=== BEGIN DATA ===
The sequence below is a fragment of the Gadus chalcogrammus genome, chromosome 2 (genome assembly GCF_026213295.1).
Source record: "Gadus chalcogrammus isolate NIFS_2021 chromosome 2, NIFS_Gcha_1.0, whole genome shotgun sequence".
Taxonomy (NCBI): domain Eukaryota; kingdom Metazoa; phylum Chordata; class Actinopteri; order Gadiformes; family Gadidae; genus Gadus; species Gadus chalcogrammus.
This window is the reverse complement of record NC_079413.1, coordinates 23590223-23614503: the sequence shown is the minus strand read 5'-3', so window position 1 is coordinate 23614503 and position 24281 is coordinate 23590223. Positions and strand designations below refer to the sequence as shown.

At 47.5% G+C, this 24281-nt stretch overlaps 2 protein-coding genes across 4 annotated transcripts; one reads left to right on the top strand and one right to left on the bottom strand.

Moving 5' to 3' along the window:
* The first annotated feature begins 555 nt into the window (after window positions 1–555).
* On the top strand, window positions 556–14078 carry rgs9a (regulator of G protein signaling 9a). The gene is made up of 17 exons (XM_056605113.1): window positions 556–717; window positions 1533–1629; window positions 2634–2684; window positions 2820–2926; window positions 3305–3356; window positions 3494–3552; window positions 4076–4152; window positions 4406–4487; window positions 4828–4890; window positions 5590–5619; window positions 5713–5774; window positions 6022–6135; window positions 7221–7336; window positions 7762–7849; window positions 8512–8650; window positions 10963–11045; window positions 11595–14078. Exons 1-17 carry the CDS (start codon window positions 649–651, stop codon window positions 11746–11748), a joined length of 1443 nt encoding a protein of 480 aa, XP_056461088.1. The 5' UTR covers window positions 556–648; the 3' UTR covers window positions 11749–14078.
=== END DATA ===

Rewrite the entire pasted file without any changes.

The sequence below is a fragment of the Gadus chalcogrammus genome, chromosome 2 (genome assembly GCF_026213295.1).
Source record: "Gadus chalcogrammus isolate NIFS_2021 chromosome 2, NIFS_Gcha_1.0, whole genome shotgun sequence".
Taxonomy (NCBI): domain Eukaryota; kingdom Metazoa; phylum Chordata; class Actinopteri; order Gadiformes; family Gadidae; genus Gadus; species Gadus chalcogrammus.
This window is the reverse complement of record NC_079413.1, coordinates 23590223-23614503: the sequence shown is the minus strand read 5'-3', so window position 1 is coordinate 23614503 and position 24281 is coordinate 23590223. Positions and strand designations below refer to the sequence as shown.

At 47.5% G+C, this 24281-nt stretch overlaps 2 protein-coding genes across 4 annotated transcripts; one reads left to right on the top strand and one right to left on the bottom strand.

Moving 5' to 3' along the window:
* The first annotated feature begins 555 nt into the window (after window positions 1–555).
* On the top strand, window positions 556–14078 carry rgs9a (regulator of G protein signaling 9a). The gene is made up of 17 exons (XM_056605113.1): window positions 556–717; window positions 1533–1629; window positions 2634–2684; window positions 2820–2926; window positions 3305–3356; window positions 3494–3552; window positions 4076–4152; window positions 4406–4487; window positions 4828–4890; window positions 5590–5619; window positions 5713–5774; window positions 6022–6135; window positions 7221–7336; window positions 7762–7849; window positions 8512–8650; window positions 10963–11045; window positions 11595–14078. Exons 1-17 carry the CDS (start codon window positions 649–651, stop codon window positions 11746–11748), a joined length of 1443 nt encoding a protein of 480 aa, XP_056461088.1. The 5' UTR covers window positions 556–648; the 3' UTR covers window positions 11749–14078.